Our parkrun friends went to prison last week.
Two of the team who help organise the parkrun at our local event, Fell Foot, were given permission to take part in the Black Combe parkrun which is held every week inside HMP Haverigg.
Haverigg was the first prison in the world to be allowed to organise a parkrun and recently celebrated its first anniversary.
It was started by the gym manager, Shane Spencer, who is now the event director, and he has seen the idea take shape in other prisons in the UK.
“When I initially got in touch with parkrun HQ with my idea I had no idea the impact it was going to have, not just on me but also the men in our care,” he wrote recently.
While physical activity programmes are not a new thing in the custodial estate, the prominence of volunteering at parkrun and the variety of roles available on a weekly basis adds an extra dimension to what is currently available. Prisoners deliver the event for other prisoners.
Black Combe parkrun is named after a prominent hill that can be seen from the outdoor sports field where parkrun takes place. In its first year it’s not only had a positive impact on the 300 prisoners and staff who have taken part as walkers, runners and volunteers – the benefits have extended throughout the prison environment at HMP Haverigg and far beyond its walls.
“The changes to some of these lads is really significant, not just physically but mentally as well. It’s great to see their improvements – PBs are always nice – but the real benefit is to their health and wellbeing, including their attitude, mood and their behaviour on the wings throughout the week,” said Shane.
“The parkrun has also improved the relationship the men have with each other and the staff. Some inmates who never would have interacted on the wings before have met through parkrun and socialise outside of Saturday morning.”
Our local runners, Eileen Jones and Cecilia Flint, joined 20 inmates and staff to run the route, and were given a very warm welcome…especially Cecilia who finished in fifth place and proved to be a motivating influence.
“We wanted to do Black Combe out of respect for the initiative in bringing parkrun to prisoners, but also because we wanted to do all the Cumbrian parkruns,” said Eileen.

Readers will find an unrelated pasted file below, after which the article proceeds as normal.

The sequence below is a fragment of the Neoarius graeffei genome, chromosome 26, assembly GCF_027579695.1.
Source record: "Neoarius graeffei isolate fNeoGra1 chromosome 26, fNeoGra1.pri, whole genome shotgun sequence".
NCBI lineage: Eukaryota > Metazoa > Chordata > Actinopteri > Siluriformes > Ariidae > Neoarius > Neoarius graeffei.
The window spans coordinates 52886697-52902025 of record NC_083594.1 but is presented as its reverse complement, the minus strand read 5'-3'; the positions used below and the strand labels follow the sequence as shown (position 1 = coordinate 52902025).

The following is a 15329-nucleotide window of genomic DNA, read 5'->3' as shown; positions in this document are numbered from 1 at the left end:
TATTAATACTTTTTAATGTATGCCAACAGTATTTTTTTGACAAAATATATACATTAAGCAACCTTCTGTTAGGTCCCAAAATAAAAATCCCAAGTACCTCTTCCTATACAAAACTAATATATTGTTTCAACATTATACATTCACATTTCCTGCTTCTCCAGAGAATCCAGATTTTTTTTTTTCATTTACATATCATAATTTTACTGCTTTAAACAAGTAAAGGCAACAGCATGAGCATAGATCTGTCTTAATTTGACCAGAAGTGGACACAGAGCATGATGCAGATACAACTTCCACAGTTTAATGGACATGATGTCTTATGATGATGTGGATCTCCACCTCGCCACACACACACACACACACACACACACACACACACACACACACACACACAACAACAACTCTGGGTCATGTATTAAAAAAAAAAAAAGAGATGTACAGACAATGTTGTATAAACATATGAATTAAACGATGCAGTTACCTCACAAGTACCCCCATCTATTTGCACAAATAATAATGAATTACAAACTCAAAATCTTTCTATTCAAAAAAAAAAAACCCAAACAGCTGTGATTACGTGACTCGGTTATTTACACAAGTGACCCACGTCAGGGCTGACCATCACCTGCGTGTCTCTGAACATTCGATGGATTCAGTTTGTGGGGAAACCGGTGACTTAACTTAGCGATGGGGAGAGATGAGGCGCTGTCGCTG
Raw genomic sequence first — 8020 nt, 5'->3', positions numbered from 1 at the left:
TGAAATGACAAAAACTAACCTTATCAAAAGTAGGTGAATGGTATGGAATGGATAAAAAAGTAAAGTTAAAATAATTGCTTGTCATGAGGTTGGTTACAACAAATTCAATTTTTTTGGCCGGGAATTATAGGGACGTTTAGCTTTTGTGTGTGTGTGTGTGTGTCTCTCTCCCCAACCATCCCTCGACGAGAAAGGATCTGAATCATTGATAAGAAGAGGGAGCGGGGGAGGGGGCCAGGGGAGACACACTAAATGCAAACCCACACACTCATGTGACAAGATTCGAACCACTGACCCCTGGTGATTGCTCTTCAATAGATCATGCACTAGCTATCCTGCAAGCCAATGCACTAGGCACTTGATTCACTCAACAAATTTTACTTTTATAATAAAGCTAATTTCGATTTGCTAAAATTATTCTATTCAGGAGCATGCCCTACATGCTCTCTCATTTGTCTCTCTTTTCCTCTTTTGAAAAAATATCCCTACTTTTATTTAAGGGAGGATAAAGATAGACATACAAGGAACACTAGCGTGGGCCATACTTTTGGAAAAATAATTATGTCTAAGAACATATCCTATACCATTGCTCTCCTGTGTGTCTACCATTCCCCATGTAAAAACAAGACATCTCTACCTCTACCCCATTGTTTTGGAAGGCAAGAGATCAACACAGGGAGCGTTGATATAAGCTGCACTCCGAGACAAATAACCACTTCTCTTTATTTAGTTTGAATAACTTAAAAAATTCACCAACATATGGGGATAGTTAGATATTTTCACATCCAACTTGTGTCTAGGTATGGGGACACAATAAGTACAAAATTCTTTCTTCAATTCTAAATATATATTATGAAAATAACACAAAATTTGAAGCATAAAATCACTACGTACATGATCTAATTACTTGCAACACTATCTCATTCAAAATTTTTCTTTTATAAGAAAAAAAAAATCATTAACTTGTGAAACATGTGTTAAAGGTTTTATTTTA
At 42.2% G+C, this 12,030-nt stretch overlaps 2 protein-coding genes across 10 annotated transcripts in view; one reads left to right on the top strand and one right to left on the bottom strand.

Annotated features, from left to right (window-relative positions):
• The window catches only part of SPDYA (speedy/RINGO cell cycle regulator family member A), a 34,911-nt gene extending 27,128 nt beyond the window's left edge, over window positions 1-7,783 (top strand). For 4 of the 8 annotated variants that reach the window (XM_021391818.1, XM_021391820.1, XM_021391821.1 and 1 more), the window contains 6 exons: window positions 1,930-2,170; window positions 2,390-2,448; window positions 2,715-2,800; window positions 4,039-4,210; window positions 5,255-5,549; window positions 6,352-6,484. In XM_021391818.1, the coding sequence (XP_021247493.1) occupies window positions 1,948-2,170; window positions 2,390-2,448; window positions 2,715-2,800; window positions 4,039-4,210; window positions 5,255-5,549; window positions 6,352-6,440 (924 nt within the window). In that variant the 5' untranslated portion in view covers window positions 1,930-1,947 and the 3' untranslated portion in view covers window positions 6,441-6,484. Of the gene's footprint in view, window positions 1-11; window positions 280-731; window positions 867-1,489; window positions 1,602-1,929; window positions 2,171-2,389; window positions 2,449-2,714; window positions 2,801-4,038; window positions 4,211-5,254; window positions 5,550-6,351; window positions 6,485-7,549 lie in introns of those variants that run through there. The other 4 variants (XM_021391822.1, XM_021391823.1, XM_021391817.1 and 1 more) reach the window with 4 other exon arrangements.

“We had no idea what to expect. What we found was the familiar setup, facility and friendliness that is our experience of parkrun everywhere. The staff and inmates were all equally welcoming, and were the most polite and courteous runners we’ve ever come across. We loved that they said: “Well done Miss” and stepped aside to let Cecilia fly past. They were friendly and open and disarmingly honest, a real credit to the establishment, and to themselves.”
Cecilia said: “We especially loved to hear that two, who were going home soon, intended to carry on parkrunning, never having done it before. We have seen, through our experience at Fell Foot, just how transforming parkrun can be to peoples’ lives and we congratulate the team at Haverigg for their vision in bringing this opportunity to our local prison.”
Shane Spencer said: “It is always a pleasure to welcome parkrun tourists into HMP Haverigg and I’m keen to breakdown any preconceptions or stereotypical views the general public have of prisoners and prison life. At Haverigg we strive to make Black Combe just another Saturday parkrun and I think we achieve that pretty well (despite the fence).
“One of the lads is still talking about Cecilia’s pace and how he was trying to keep up, to no avail!”
Black Combe can only be run with special permission, of course, but Fell Foot parkrun is on every Saturday, and we have a special offer for guests who stay here …we’ll delay breakfast till they get back after running.